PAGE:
Take the 2-minute tour ×
Stack Overflow is a question and answer site for professional and enthusiast programmers. It's 100% free, no registration required.

I'm working on my pet project where I have the following scenario:

  • user can create article and becomes its owner
  • only article owner can edit given article

I wonder how to model it correctly. I don't want to have dumb objects like User and Article that only have properties, but would like them to have some behavior. This is how I'd approach it initially:

article = articles_repository.find(id)
  article.change(title, content)
  raise NoEditRights

My only concern here is that I need to check if user can modify before I do modifications. I Another approach was to pass current user to change method and let article check it and raise error if user is not allowed to change it.

I was also thinking about something like this:

article = articles_repository.find(id)
article.as_user(user) do 
  article.change(title, content)

but I don't know if it is any better.

How would you approach such case? How to internally prevent article from being changed by other users I know it is quite simple, but I'd like to grasp how to model such cases before I jump into something more difficult.

EDIT: some more info added

So this is content publishing application, users can write and publish articles, others can read them and comment on them.

This is really simple app (just a toy project) and I can see the following bounded contexts here:

  • publishing article
  • editing article
  • some others that are not important I guess (like comment on article)

I'm not sure if I should introduce different models for each context?

share|improve this question
Both samples you provided might be pretty fine or terribly wrong. It depends on one question: what exactly your domain is and what bounded context it contains? Tell us more about it, then I could add my view on the design. –  Bartłomiej Szypelow Feb 26 at 13:04
Added some more info, but don't know if it's enough –  grafthez Feb 26 at 14:39

1 Answer 1

These are not bounded context, but some use cases.

From what you say I guess there will be 2 bounded contexts: publishing and access management. Access management - unless you're willing to introduce some unordinary mechanisms - is a generic concern that probably don't require your focus and DDD - just add some good library that solves this problem already. And maybe wrap it with some application service.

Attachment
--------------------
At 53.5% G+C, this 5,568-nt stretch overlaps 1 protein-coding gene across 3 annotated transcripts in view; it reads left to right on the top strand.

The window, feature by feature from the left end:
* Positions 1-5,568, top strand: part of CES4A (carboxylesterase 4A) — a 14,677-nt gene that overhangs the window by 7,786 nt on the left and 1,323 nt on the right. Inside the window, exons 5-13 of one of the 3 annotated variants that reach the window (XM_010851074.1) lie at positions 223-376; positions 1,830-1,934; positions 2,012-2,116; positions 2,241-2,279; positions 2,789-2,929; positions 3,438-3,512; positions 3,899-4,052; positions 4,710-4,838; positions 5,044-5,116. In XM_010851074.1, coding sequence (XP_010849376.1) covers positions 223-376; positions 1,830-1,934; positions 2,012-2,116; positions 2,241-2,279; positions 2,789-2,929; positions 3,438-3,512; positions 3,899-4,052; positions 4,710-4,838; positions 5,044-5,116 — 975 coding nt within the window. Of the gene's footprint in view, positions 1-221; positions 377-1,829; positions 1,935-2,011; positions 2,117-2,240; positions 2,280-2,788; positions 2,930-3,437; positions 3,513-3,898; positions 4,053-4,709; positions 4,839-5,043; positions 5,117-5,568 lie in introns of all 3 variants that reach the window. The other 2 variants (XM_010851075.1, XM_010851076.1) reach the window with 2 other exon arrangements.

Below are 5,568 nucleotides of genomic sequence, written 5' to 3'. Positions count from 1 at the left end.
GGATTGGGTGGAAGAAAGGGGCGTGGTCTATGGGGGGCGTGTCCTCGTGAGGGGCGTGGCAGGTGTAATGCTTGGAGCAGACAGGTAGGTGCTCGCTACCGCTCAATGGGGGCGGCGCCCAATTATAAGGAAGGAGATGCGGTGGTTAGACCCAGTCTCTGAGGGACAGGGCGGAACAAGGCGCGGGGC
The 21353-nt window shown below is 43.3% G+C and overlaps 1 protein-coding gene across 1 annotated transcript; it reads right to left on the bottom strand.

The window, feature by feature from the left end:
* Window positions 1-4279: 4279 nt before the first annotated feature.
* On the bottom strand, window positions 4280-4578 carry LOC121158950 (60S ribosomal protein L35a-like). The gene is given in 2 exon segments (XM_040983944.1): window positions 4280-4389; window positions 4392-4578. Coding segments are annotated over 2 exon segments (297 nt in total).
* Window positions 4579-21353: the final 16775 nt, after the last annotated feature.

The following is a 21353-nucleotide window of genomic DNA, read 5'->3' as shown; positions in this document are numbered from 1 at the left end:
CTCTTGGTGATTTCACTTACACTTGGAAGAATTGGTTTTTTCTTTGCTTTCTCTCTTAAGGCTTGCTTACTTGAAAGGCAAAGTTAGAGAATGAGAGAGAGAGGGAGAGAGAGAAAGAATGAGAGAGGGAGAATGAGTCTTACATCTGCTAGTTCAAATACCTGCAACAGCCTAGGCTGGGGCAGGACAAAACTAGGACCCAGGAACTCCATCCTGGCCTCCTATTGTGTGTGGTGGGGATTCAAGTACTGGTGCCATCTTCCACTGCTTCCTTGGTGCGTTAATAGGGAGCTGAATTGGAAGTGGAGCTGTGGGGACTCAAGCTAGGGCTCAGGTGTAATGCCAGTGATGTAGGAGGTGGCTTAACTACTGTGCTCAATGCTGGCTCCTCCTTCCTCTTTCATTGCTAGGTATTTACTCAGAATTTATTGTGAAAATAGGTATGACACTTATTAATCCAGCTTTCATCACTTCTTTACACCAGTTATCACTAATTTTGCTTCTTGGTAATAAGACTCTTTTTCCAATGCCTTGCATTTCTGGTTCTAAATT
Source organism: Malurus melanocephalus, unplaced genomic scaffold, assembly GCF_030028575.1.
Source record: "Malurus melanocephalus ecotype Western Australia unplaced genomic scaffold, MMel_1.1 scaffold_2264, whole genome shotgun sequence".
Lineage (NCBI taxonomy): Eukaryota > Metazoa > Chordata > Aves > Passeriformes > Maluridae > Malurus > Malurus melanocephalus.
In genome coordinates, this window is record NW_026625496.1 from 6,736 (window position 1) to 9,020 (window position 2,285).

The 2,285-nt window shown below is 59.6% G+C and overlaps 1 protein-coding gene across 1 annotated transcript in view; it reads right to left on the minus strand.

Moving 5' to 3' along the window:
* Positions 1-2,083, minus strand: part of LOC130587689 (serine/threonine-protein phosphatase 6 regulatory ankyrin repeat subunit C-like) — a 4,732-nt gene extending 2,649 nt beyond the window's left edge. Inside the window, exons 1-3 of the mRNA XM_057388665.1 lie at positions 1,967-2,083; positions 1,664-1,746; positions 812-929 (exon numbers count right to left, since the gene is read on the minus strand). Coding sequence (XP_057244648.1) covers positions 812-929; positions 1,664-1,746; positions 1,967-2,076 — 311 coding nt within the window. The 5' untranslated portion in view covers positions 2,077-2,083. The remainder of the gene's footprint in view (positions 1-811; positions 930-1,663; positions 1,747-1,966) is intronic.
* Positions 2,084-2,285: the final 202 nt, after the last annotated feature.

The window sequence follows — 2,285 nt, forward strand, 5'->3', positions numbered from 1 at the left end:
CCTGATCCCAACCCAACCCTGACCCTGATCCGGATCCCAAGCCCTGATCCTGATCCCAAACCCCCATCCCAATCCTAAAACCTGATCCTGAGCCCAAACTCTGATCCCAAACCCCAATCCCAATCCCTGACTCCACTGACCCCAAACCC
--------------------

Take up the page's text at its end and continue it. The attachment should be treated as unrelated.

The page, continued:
So in some app service there would be a method doing something like (pseudocode, sorry, I don't know Ruby):

var user = auth::authenticationService.getUser(...)
if user.hasAccessTo(articleId) then
    var article = pub::articleRepo.get(articleId)

Note that authentication service and user belongs to one context (auth) and article and article repo to another (pub). There is only a small connection between them. User don't know anything about articles in pub context (it's just a value object storing the id) and article doesn't know anything about access management (but probably has a value object of user that contains his name).

Another way would introduce some tiny objects in pub context like Author, Editor, Commenter representing the roles over the article.

var role = pub::roleService.getAuthorFor(articleId, userId)
if role != null then

where roleService acts as an anticorruption layer between auth and pub (so it calls a authenticationService, gets user object full of auth-specific stuff and based on it, construct a lightweight role object that contains only pub-specific behavior.

The second example sounds heavier but it's more prone to changes in one of the contexts.

share|improve this answer

Your Answer


By posting your answer, you agree to the privacy policy and terms of service.

Not the answer you're looking for? Browse other questions tagged or ask your own question.